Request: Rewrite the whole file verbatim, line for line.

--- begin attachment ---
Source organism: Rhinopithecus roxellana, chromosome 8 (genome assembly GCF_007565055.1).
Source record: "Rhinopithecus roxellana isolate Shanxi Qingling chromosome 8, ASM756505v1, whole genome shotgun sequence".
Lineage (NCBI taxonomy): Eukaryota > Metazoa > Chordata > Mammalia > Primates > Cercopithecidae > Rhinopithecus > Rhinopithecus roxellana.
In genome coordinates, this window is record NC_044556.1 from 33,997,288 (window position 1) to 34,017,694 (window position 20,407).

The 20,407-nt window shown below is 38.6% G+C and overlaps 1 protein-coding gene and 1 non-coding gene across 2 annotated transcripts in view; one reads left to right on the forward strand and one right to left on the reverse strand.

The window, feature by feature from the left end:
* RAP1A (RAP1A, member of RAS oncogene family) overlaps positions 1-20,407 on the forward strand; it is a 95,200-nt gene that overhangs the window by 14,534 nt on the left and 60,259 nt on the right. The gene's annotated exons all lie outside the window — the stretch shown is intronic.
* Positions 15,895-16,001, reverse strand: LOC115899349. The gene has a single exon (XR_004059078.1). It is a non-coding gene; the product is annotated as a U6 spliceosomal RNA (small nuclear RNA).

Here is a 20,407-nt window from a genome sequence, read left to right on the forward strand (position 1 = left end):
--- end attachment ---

Source organism: Rhinopithecus roxellana, chromosome 8 (genome assembly GCF_007565055.1).
Source record: "Rhinopithecus roxellana isolate Shanxi Qingling chromosome 8, ASM756505v1, whole genome shotgun sequence".
Lineage (NCBI taxonomy): Eukaryota > Metazoa > Chordata > Mammalia > Primates > Cercopithecidae > Rhinopithecus > Rhinopithecus roxellana.
In genome coordinates, this window is record NC_044556.1 from 33,997,288 (window position 1) to 34,017,694 (window position 20,407).

The 20,407-nt window shown below is 38.6% G+C and overlaps 1 protein-coding gene and 1 non-coding gene across 2 annotated transcripts in view; one reads left to right on the forward strand and one right to left on the reverse strand.

The window, feature by feature from the left end:
* RAP1A (RAP1A, member of RAS oncogene family) overlaps positions 1-20,407 on the forward strand; it is a 95,200-nt gene that overhangs the window by 14,534 nt on the left and 60,259 nt on the right. The gene's annotated exons all lie outside the window — the stretch shown is intronic.
* Positions 15,895-16,001, reverse strand: LOC115899349. The gene has a single exon (XR_004059078.1). It is a non-coding gene; the product is annotated as a U6 spliceosomal RNA (small nuclear RNA).

Here is a 20,407-nt window from a genome sequence, read left to right on the forward strand (position 1 = left end):